Pawpaw Tree Asimina triloba at Pine Hollow Arboretum
Remember when you were a kid in school and were taught the PawPaw Patch Song? You know, “Where, oh where, oh where is Susie? Where, oh where, oh where is Susie? Way down yonder in the pawpaw patch… Pickin’ up pawpaws, put ‘em in a basket… way down yonder in the pawpaw patch.” I know I’m dating myself because my daughter (8th grade) and son (2nd grade) have never heard of the song but I learned it — way back when. I remember singing the song in grade school but I had no idea what a pawpaw was and didn’t know what one was until today. I was visiting the Arboretum and talking with my father-in-law, John Abbuhl, about fall fruiting trees on the property. He said he has a few and asked me if I had ever seen a pawpaw tree and since I had not, he said “come with me.” We walked down the trail by the pond, over the bridge and there they were.
Pawpaw or Asimina Triloba is a deciduous, conical tree grows between 12 to 20 feet. It was first discovered in 1541 by the Spanish explorer, Hernando Desoto on an excursion to the Mississippi Valley but has long been recognized as a source of food by indigenous Americans for centuries before that. Apparently, Lewis and Clark ate them during their epic journey across North America. They are often referred to as Poor Man’s Banana. The tree produces root suckers a few feet from the trunk and when allowed to grow can create a new tree which is why the Arboretum now has a cluster of pawpaws which are located at the eastern end of the magnolia grove near the mid-pond hill. The tree has droopy, oblong shaped green leaves that grow up to 12 inches long. The leaf color is medium green in the summer and turns yellow in the fall. The leaves begin to fall off in mid-autumn and leaf out again in late spring. The pawpaw produces an upside-down maroon flower up to 2 inches across usually during March to May depending on the climate where it’s growing. The pawpaw tree likes filtered sunlight for the first two years after planting then full sun. The deer do not seem to like the leaves or twigs but raccoons, squirrels and foxes will eat the fruit.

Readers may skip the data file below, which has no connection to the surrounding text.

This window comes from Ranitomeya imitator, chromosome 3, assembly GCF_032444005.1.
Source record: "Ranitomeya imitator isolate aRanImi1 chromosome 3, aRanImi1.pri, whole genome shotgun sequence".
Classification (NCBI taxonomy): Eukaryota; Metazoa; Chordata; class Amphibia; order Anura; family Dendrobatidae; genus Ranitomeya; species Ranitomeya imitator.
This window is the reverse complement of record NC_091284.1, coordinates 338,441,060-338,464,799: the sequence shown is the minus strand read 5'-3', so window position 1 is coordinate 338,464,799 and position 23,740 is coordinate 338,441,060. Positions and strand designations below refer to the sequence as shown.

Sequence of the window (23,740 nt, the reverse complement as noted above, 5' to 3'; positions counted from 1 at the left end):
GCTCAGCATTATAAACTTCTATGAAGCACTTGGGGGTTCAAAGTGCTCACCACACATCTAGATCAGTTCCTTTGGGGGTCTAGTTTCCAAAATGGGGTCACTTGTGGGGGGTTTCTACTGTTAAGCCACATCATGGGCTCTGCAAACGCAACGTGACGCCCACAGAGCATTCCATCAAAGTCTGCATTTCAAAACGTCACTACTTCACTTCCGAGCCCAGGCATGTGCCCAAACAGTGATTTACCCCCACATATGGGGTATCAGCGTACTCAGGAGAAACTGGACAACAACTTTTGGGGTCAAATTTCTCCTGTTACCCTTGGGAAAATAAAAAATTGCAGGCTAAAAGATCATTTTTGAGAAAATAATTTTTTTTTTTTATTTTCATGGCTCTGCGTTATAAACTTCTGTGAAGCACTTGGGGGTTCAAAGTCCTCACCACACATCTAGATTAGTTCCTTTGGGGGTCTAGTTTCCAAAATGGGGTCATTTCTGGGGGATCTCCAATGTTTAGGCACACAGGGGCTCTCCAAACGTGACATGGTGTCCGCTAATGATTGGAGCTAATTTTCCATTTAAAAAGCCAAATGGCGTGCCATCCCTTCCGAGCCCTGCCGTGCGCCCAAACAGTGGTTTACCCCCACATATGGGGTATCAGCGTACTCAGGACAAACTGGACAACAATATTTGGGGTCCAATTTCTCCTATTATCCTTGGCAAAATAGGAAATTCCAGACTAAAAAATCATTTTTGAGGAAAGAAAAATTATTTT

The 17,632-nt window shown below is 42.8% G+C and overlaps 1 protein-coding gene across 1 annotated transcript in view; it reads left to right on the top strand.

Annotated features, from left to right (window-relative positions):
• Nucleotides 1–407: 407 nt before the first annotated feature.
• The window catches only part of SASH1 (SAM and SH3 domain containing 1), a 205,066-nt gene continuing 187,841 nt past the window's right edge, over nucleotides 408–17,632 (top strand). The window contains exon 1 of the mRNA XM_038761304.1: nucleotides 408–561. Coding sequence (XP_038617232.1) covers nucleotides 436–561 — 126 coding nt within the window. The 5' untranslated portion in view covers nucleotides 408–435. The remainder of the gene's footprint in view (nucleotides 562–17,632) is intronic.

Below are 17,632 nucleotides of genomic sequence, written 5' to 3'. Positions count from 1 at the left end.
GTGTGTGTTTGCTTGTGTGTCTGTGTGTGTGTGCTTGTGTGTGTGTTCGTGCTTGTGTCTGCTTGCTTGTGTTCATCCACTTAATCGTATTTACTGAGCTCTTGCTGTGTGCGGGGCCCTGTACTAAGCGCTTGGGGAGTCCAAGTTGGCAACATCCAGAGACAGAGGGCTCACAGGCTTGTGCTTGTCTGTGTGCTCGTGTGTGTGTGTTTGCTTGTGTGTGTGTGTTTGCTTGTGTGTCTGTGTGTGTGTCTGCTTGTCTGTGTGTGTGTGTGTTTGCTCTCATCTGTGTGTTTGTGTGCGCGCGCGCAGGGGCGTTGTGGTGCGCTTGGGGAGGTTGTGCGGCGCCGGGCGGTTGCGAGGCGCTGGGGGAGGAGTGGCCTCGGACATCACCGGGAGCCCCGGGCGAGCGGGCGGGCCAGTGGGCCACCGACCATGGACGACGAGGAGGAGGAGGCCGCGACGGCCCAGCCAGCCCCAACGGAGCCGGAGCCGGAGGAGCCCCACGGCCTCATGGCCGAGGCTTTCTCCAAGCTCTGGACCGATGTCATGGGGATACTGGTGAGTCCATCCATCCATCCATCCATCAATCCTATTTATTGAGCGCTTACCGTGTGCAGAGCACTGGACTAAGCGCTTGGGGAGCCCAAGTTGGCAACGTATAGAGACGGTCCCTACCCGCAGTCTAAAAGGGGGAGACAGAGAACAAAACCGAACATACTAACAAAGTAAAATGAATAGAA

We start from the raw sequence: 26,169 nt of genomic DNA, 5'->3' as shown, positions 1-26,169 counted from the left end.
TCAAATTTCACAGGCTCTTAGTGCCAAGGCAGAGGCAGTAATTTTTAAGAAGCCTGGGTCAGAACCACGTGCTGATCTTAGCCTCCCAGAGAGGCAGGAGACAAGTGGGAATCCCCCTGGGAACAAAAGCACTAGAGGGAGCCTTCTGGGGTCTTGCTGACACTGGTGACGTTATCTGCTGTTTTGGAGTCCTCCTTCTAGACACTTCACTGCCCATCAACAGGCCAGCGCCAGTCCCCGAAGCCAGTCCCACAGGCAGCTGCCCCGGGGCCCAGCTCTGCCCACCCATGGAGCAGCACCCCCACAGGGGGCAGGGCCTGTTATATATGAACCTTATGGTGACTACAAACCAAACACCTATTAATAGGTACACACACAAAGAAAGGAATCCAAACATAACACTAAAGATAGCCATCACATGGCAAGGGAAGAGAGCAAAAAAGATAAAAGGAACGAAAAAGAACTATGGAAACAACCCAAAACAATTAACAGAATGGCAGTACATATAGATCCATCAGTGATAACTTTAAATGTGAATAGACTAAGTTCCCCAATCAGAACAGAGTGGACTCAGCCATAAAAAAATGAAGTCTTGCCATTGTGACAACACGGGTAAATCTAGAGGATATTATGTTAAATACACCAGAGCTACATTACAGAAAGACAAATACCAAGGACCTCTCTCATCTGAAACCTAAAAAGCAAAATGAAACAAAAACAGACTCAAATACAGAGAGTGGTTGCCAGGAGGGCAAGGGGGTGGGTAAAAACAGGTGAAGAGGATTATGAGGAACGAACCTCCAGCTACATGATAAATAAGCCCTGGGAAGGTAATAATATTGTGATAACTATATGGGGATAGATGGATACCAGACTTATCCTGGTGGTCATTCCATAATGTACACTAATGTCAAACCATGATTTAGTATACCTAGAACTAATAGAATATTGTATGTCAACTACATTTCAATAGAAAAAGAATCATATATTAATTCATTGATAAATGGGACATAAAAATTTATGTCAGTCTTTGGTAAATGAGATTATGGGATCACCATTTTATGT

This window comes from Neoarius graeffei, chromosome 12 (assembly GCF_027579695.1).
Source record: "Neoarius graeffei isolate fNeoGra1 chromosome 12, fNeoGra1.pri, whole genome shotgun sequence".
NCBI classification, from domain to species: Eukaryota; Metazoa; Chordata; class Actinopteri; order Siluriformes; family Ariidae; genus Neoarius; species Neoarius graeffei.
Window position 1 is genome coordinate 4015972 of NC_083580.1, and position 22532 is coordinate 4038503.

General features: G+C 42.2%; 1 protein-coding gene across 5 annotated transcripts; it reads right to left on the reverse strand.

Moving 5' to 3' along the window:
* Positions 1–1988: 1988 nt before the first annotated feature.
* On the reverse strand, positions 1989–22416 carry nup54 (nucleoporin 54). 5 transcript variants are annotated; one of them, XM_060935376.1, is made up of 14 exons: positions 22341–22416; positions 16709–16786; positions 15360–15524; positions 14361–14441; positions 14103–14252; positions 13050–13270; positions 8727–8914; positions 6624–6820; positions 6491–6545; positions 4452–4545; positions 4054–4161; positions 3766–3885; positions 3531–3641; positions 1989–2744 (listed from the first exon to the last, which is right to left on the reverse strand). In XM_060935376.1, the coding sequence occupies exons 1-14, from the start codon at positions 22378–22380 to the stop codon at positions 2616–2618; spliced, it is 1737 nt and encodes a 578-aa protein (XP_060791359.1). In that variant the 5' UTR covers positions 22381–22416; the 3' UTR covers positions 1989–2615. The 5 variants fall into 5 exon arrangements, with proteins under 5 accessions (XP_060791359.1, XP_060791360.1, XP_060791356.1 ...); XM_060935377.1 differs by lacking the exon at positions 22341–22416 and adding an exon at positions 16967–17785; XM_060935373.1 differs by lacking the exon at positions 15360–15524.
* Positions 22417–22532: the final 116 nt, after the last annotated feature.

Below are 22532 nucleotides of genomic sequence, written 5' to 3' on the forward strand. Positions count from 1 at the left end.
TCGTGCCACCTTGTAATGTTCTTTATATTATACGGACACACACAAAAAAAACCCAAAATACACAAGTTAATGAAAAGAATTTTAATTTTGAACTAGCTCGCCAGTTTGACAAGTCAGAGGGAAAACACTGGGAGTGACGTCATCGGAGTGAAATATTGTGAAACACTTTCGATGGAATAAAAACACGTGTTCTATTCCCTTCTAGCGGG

Pawpaw leaves turning yellow in Autumn
The pawpaw fruit is the largest edible fruit native to America. Each fruit can weigh between 5 to 16 ounces and can be 3 to 6 inches long. They are similar in shape to a potato and can grow in clusters from one to nine fruits. The skin of the pawpaw is thin and edible but people usually peel it off prior to eating. The skin color is green and turns yellow when it is ripe in September – October. When you touch a ripe pawpaw fruit it should be soft to the squeeze. You may think it’s a sign of it being overripe but it’s not. If the skin is brown or black it is overripe. When you cut into a pawpaw you will see two rows of brown/black seeds shaped like lima beans. The color of the pulp can vary from white to orange. The texture of the pulp is soft and creamy much like the consistency of custard. The taste is often compared to bananas with hints of mango and pineapple. Early settlers made jelly with pawpaw and you can also use it in bread, pie or ice cream. If you’re curious about what a pawpaw looks like on the tree, please stop by the Arboretum for a peak at what nature has to offer.
Pawpaw fruit at Pine Hollow Arboretun
writtten by Susan Abbuhl
PINE HOLLOW WEATHER
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